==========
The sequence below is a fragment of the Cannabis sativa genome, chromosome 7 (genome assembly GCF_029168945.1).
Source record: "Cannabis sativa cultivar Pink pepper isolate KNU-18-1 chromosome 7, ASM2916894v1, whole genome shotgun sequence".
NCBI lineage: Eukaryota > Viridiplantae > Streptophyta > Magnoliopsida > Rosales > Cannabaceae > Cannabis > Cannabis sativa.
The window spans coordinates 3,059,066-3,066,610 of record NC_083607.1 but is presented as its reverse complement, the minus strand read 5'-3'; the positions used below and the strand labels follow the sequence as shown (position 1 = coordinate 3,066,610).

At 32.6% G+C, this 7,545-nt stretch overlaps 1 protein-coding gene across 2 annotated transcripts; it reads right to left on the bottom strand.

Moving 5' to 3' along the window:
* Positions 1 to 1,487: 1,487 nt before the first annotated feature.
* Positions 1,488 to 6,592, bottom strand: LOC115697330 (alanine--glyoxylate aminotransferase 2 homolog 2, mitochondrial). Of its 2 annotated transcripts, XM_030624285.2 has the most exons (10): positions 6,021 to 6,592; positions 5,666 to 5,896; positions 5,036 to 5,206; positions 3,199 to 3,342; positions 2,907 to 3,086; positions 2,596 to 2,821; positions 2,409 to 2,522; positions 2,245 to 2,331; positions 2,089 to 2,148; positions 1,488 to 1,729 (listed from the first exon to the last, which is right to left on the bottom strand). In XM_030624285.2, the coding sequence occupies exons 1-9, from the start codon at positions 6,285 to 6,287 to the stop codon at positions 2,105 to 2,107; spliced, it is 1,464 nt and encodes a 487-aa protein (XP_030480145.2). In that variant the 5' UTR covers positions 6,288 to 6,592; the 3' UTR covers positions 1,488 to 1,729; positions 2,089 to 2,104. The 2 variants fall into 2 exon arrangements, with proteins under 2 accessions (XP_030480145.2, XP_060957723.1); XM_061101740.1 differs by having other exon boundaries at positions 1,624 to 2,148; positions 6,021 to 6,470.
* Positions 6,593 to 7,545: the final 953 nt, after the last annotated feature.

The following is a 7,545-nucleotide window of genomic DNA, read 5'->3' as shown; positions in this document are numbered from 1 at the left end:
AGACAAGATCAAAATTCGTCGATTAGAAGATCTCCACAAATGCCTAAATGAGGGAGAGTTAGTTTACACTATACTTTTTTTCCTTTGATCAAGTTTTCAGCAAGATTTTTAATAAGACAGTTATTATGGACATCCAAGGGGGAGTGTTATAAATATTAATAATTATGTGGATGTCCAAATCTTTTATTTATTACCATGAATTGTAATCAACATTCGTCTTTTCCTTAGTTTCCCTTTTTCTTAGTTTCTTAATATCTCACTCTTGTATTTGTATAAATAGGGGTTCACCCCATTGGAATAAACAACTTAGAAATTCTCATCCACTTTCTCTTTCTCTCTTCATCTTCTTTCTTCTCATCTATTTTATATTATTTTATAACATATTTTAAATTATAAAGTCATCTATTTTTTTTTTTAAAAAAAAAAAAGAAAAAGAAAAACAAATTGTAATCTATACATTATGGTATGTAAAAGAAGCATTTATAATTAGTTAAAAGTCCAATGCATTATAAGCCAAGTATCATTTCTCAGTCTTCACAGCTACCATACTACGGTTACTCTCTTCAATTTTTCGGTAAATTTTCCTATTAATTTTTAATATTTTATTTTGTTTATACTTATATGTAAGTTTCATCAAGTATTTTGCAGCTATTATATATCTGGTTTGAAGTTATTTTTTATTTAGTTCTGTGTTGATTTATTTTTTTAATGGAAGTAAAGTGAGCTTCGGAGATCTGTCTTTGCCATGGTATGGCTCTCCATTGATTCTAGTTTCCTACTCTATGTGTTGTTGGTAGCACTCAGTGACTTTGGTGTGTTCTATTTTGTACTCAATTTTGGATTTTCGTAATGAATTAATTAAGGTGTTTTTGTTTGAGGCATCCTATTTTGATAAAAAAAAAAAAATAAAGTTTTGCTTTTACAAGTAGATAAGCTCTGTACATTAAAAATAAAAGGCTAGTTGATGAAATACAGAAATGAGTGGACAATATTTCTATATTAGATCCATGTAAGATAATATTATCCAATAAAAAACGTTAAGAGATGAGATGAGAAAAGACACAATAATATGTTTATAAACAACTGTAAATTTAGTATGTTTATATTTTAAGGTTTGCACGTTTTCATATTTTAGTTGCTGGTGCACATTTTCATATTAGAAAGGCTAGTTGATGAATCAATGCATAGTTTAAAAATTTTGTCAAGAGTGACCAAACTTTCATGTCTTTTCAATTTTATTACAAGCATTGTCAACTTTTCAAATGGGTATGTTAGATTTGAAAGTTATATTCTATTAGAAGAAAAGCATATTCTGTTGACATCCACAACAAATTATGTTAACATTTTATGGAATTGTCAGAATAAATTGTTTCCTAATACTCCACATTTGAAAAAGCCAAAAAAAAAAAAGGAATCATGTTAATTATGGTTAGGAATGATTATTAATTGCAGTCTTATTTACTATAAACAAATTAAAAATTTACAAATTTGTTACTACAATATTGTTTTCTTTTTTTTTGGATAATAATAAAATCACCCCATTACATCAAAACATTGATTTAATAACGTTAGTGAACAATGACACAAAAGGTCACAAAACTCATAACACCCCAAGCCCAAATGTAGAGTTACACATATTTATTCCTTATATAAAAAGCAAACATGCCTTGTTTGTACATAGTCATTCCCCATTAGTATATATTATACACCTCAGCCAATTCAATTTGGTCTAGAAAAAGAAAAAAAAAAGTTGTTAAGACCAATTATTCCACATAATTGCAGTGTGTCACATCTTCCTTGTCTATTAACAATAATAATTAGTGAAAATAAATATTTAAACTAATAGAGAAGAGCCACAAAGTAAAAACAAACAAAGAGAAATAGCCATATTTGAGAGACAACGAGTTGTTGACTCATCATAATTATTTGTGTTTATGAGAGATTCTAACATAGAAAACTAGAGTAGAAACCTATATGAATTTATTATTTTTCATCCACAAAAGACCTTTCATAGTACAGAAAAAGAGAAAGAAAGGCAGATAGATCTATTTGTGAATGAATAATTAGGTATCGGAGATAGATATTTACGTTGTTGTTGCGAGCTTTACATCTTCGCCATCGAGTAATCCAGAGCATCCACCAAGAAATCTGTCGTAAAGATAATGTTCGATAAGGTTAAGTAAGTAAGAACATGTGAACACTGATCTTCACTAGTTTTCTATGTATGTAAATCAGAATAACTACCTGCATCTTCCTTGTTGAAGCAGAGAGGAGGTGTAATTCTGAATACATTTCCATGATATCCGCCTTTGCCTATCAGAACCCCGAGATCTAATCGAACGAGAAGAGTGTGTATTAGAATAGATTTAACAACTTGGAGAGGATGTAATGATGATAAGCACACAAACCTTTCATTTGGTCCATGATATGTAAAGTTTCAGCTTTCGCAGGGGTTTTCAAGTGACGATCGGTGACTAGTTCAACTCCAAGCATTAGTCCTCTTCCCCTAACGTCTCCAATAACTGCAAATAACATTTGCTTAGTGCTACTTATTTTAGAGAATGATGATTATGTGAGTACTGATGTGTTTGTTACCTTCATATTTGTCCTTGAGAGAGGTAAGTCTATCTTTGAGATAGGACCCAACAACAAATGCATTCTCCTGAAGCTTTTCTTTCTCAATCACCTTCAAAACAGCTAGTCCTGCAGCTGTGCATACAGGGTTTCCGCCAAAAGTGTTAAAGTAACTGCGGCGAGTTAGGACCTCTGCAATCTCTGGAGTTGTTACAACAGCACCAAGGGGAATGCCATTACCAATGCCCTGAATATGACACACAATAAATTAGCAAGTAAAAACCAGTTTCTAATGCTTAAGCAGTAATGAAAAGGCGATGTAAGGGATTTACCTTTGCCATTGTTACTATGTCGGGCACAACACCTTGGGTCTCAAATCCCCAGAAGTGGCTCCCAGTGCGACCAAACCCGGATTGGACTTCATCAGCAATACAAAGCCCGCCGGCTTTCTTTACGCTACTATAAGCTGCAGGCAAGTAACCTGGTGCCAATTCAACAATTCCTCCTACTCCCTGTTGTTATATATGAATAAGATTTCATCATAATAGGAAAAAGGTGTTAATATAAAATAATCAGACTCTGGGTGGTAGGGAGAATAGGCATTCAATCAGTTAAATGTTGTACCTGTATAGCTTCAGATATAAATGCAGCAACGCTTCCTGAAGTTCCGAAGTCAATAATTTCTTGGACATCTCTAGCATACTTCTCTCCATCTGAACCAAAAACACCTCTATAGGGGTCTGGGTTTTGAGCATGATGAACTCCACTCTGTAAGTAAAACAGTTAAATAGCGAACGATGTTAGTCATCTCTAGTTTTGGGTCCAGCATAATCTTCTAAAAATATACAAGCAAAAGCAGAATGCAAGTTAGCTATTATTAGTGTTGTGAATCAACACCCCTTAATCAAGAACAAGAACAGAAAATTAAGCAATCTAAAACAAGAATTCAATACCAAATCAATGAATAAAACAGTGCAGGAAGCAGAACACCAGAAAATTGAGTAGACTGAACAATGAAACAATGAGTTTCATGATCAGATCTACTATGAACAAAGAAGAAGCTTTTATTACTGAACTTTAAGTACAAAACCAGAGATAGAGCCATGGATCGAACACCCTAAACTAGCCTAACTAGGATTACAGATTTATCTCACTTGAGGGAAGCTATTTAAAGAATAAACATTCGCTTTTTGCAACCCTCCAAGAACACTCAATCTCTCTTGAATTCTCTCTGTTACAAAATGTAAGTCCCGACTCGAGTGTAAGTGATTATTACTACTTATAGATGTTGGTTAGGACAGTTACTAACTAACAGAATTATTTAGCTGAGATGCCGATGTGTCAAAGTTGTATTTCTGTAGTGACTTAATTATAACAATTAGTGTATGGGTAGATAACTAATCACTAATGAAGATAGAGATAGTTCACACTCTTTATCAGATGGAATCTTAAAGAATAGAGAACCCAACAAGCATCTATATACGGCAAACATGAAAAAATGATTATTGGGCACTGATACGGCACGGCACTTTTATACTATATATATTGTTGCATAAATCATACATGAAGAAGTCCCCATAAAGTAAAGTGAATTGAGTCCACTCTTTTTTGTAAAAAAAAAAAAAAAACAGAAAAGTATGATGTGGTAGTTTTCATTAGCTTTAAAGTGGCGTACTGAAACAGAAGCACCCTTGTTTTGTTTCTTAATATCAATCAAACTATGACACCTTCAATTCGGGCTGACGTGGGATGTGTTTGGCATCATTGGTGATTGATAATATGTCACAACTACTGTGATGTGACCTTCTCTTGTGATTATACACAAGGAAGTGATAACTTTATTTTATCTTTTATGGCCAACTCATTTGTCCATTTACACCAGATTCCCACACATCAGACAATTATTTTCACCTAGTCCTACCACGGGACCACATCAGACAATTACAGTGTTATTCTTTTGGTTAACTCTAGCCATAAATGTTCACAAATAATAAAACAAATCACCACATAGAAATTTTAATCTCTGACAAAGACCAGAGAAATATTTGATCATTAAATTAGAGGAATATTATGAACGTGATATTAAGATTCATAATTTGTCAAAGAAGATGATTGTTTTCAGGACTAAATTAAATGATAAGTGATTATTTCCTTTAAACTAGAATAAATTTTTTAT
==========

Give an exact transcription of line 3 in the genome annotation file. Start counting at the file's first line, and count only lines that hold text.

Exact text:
NCBI lineage: Eukaryota > Viridiplantae > Streptophyta > Magnoliopsida > Rosales > Cannabaceae > Cannabis > Cannabis sativa.